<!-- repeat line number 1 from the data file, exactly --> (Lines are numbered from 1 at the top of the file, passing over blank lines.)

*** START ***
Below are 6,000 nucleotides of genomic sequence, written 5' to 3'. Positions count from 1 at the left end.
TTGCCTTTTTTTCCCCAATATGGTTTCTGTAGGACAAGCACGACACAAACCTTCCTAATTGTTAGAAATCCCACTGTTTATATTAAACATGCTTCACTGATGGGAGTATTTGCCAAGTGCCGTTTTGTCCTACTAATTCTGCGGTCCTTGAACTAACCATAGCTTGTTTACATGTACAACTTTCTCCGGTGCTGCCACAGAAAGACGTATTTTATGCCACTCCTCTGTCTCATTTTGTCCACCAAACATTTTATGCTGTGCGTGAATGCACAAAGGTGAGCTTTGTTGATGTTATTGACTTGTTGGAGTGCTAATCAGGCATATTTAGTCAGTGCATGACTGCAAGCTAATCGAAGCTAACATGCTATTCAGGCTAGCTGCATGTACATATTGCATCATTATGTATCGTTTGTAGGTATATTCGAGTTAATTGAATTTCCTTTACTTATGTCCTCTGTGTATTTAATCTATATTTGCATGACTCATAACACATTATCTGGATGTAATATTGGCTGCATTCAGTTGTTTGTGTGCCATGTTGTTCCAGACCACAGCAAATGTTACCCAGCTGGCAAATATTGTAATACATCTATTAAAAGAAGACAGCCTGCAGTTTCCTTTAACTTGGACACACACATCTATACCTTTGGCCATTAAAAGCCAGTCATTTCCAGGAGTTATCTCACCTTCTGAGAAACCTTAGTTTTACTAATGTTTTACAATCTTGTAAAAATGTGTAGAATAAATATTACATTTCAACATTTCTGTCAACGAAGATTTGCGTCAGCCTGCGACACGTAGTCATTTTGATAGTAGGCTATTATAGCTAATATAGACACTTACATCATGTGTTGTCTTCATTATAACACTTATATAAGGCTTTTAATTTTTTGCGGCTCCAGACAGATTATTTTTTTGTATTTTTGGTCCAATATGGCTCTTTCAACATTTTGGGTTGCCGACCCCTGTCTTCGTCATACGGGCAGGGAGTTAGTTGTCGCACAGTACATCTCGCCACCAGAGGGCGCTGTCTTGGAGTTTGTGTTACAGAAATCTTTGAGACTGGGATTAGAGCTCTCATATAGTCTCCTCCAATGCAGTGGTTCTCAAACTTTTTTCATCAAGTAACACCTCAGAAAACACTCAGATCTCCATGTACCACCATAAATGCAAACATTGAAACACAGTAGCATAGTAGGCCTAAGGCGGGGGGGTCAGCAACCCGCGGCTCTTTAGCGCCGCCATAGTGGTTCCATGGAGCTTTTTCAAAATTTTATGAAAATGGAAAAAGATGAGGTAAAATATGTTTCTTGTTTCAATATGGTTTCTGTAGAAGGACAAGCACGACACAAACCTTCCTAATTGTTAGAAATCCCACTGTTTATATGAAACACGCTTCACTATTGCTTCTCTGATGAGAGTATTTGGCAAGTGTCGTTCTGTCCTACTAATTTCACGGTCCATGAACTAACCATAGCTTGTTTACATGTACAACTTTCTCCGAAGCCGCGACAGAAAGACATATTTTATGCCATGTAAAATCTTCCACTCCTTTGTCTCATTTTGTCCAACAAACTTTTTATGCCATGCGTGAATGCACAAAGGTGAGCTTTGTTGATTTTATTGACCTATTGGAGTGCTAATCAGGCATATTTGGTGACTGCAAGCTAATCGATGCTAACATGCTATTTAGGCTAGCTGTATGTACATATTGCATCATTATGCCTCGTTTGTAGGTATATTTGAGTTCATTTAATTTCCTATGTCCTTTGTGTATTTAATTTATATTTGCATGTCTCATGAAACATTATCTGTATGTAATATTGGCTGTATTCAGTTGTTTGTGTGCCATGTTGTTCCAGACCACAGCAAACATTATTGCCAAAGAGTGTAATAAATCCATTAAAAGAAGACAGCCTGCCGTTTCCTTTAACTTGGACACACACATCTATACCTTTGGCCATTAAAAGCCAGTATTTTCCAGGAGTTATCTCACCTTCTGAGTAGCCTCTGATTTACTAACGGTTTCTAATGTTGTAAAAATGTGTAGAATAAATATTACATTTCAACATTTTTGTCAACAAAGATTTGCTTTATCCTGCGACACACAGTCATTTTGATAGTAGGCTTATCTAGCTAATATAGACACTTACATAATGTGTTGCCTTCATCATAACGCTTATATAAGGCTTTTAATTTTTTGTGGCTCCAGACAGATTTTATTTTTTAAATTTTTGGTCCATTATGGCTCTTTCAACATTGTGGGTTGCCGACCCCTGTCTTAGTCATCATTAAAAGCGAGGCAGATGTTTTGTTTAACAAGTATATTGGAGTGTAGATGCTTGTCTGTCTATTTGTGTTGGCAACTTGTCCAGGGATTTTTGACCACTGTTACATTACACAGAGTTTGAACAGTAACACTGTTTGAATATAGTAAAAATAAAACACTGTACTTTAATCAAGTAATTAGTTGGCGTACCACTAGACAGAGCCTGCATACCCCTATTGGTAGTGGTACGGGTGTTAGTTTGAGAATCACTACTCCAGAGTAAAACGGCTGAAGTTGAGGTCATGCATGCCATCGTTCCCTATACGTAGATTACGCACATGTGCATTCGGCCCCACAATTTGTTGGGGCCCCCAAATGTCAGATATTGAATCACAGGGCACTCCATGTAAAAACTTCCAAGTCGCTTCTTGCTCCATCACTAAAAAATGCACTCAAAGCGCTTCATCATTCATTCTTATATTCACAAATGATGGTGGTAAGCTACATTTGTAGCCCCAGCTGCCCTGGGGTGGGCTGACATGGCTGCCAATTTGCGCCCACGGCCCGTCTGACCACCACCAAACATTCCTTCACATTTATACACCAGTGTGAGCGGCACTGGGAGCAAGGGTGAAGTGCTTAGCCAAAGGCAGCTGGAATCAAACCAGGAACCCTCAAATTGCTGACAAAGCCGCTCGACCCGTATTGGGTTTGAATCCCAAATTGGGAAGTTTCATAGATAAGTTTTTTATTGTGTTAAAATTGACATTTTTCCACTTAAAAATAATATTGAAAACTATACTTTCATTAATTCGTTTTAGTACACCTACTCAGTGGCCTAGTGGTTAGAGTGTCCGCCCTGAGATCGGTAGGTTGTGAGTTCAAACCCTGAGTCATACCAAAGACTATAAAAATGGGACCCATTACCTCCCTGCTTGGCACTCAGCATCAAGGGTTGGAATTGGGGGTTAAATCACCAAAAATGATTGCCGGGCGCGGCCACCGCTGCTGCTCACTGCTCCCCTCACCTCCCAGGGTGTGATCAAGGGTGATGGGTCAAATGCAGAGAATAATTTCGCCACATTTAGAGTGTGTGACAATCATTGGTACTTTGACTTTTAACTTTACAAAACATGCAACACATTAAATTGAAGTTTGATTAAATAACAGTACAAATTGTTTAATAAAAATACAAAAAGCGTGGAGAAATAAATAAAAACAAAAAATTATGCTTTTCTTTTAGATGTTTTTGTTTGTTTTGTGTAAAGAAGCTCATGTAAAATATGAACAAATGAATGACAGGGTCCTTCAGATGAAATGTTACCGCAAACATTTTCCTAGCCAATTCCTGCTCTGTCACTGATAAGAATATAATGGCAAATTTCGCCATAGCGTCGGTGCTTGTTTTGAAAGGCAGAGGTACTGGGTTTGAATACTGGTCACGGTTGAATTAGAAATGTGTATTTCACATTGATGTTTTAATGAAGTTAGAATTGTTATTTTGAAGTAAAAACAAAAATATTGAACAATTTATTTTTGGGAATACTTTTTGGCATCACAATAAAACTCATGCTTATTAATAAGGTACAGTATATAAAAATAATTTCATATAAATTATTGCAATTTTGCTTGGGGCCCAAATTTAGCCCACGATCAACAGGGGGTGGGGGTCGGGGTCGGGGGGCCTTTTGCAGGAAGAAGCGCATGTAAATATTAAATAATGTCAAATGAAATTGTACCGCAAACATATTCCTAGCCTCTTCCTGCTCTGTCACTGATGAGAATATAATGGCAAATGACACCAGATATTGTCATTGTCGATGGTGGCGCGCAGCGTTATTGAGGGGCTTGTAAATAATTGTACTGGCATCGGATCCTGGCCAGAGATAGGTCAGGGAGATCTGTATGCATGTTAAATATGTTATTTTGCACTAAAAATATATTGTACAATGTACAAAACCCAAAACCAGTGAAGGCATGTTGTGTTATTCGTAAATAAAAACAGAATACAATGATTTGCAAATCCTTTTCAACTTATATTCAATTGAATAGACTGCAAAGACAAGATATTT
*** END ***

Below are 6,000 nucleotides of genomic sequence, written 5' to 3'. Positions count from 1 at the left end.